3 Easy Steps For A Better Trained Dog

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When teaching your pup good manners, you are teaching him to control his impulses. Humans also need to learn impulse control. Just like teenagers, adolescent dogs of between 6 months and 3 years of age, are particularly prone to giving in to their impulses.

A dog this age is more likely to go straight for delicious or fun things than an older dog. During adolescence, a dog undergoes hormonal changes in the brain and body. This can sometimes cause your puppy to seem out of control. But impulse control can be learned with a few training exercises.

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Sit!

Tell your dog to sit or lie down. Hold a (healthy) treat in one hand, and slowly lower it towards the dog. If your dog stands or jumps up, put your hand behind your back. Again, tell your dog to sit. Repeat the process until you get the treat all the way down while your dog stays in place.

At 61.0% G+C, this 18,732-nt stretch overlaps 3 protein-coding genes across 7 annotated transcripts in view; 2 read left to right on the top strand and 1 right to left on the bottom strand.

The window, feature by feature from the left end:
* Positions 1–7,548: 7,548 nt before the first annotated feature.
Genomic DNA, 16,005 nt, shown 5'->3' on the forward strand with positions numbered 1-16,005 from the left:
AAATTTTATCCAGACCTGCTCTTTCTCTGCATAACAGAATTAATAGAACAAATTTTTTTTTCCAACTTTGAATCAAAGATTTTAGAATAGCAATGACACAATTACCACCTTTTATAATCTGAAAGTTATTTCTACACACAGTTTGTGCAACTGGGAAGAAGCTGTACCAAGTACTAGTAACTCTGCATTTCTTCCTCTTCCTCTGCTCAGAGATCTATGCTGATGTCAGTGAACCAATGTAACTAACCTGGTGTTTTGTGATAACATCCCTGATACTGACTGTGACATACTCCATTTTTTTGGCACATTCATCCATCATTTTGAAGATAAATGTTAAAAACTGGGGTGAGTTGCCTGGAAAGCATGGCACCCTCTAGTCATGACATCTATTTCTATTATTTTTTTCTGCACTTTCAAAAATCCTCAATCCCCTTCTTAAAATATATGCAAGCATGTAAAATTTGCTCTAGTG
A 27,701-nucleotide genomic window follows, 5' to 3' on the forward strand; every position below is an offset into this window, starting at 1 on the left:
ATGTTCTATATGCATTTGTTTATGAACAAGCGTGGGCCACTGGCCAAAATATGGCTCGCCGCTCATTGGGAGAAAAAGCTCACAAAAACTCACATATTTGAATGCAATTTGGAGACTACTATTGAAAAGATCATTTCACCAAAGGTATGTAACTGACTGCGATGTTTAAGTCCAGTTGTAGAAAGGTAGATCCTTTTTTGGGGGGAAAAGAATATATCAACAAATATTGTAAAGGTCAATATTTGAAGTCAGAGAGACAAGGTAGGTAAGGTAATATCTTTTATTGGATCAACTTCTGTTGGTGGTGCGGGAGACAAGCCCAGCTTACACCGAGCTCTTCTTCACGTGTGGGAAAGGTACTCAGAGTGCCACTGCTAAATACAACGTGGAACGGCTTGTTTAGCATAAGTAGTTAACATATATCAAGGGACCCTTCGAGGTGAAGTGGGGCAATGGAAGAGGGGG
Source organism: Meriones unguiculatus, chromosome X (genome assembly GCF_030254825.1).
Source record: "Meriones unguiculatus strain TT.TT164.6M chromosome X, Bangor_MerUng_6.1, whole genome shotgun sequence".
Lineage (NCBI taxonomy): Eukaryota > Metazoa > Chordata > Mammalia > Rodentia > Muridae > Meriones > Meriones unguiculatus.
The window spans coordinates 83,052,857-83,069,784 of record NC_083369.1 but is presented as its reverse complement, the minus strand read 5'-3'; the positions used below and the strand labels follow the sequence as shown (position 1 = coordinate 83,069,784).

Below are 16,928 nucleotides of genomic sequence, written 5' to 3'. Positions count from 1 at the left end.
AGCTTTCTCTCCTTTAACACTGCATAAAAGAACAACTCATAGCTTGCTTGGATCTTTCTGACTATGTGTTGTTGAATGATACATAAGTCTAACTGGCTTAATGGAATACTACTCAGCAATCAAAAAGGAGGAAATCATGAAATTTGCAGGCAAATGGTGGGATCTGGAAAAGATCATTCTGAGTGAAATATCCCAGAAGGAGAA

The dog has now learned to control his impulse to snatch the treat away from you. Reward him by saying ‘take it’ and giving him the treat.

1

Hello, friend

Let’s say you want to teach your dog to say hello to an approaching friend or friend plus dog. Ask your friend to stand still. In a happy voice, start walking towards your friend. If your dogs start pulling, barking or jumping, stop. Take two steps backward and get your dog sit.

Then move towards your friend once more. Once the dog is able to get to your buddy in a controlled way, you have curbed his impulse to dash forward. Here, the reward is getting to say hello, not a treat.

2

Stay!

You can save your dog’s life if you teach him the ‘stay’ command. Imagine you’re on a walk and your dog slips his lead. He runs across the road and gets hit by a car. The worst has happened. But situations like this can be avoided. Tell your dog to sit or lie down. Facing your dog, back five paces away from him.

If he moves towards you, take him back and repeat until he stays in place. When he has managed to control his impulses, reward him by simultaneously giving him a treat and saying ‘good stay’. In all these cases, practice makes perfect. If your dog doesn’t ‘get it’ after a few tries, move on to something else to prevent frustration.

 

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